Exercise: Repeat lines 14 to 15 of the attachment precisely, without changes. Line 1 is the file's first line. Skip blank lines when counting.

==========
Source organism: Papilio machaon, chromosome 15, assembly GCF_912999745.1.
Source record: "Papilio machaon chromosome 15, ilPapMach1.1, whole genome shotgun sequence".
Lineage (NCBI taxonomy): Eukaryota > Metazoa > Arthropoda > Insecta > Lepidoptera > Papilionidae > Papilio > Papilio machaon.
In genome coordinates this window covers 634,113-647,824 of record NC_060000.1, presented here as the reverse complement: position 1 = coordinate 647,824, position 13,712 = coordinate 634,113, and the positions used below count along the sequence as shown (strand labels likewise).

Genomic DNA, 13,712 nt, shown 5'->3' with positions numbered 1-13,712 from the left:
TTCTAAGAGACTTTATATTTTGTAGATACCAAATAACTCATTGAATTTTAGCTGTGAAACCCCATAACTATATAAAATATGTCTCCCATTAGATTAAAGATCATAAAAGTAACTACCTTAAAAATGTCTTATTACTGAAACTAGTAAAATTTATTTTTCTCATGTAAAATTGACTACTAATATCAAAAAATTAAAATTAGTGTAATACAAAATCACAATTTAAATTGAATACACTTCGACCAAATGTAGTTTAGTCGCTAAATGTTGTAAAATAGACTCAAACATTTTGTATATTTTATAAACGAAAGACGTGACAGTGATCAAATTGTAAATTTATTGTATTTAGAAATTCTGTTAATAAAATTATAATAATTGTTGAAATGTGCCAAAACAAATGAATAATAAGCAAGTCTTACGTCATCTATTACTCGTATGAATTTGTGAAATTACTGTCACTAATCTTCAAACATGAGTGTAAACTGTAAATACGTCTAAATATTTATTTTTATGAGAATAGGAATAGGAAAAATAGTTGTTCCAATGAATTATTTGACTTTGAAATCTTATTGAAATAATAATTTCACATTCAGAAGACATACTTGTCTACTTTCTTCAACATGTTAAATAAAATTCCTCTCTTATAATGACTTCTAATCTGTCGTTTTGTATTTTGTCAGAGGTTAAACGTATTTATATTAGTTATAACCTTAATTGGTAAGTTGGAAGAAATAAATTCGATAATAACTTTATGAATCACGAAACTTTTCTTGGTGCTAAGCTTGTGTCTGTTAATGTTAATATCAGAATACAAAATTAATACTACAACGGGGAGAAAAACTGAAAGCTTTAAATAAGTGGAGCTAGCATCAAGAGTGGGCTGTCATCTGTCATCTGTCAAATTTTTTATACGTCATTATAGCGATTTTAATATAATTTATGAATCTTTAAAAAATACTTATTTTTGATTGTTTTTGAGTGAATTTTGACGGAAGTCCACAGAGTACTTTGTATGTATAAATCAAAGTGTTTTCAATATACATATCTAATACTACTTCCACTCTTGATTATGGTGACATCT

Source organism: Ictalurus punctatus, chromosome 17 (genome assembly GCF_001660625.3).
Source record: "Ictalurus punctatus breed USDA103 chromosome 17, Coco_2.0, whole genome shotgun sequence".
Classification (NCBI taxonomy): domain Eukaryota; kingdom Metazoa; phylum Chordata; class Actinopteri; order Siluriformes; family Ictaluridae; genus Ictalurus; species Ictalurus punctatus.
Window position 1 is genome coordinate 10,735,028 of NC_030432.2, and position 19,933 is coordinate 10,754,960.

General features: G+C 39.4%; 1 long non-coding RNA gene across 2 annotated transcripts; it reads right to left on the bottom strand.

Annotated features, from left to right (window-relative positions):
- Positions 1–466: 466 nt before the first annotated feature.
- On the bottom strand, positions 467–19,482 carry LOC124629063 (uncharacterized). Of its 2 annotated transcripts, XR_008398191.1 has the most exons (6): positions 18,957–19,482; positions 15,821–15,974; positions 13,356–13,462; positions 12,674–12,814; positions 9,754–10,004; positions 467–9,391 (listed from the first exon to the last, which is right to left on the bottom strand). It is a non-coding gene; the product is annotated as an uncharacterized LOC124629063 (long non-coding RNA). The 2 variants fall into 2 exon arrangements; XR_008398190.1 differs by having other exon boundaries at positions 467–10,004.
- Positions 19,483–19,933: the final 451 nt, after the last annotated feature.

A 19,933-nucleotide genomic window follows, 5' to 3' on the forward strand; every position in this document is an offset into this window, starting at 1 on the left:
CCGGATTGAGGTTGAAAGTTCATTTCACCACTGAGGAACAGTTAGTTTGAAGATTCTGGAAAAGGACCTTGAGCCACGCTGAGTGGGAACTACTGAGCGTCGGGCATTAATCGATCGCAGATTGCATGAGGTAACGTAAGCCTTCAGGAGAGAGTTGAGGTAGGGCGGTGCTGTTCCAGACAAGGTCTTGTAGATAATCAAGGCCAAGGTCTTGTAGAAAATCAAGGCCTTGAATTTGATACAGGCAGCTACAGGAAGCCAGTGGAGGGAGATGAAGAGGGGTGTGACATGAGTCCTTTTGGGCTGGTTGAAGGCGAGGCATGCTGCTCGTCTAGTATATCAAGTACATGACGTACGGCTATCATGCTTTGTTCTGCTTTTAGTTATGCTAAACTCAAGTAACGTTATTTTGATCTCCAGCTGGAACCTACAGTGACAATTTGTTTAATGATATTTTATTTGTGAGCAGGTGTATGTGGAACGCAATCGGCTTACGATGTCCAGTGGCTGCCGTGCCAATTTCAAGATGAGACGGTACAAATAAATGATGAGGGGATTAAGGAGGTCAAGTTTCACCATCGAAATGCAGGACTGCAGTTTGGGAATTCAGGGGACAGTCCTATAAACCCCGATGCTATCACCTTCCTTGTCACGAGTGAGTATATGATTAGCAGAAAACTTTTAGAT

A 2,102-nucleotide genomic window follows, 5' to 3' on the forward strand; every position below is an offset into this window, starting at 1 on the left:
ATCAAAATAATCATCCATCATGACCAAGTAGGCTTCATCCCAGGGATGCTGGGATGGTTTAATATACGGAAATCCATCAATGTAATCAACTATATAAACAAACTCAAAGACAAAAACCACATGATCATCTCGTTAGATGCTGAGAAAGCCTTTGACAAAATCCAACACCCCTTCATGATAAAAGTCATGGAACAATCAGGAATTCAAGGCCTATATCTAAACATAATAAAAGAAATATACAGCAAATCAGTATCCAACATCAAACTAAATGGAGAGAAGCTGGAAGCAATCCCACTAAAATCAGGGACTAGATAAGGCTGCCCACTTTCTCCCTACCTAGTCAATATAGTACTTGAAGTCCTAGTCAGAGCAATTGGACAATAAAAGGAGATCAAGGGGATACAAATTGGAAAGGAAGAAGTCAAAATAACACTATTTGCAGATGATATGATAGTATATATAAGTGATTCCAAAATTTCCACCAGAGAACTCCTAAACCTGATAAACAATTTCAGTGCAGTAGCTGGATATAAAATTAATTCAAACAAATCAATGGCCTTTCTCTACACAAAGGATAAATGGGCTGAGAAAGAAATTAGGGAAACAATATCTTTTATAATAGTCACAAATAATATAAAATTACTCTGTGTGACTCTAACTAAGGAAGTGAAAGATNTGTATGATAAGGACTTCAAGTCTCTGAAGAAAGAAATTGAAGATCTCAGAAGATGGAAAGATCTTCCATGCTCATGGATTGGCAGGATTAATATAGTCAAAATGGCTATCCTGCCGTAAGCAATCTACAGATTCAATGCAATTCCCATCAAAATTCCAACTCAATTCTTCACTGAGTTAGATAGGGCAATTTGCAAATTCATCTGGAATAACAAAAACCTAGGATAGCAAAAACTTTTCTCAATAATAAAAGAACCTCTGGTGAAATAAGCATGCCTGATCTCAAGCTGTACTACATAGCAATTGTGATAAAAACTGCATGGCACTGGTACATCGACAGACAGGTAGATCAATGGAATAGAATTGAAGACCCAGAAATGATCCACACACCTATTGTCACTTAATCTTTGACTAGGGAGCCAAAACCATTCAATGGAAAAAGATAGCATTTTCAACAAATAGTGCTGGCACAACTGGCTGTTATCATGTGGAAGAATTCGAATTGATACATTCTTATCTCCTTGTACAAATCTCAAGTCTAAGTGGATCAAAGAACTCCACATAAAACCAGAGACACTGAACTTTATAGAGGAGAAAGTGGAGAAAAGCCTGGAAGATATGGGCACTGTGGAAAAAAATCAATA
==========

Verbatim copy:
- On the bottom strand, positions 467–19,482 carry LOC124629063 (uncharacterized). Of its 2 annotated transcripts, XR_008398191.1 has the most exons (6): positions 18,957–19,482; positions 15,821–15,974; positions 13,356–13,462; positions 12,674–12,814; positions 9,754–10,004; positions 467–9,391 (listed from the first exon to the last, which is right to left on the bottom strand). It is a non-coding gene; the product is annotated as an uncharacterized LOC124629063 (long non-coding RNA). The 2 variants fall into 2 exon arrangements; XR_008398190.1 differs by having other exon boundaries at positions 467–10,004.
- Positions 19,483–19,933: the final 451 nt, after the last annotated feature.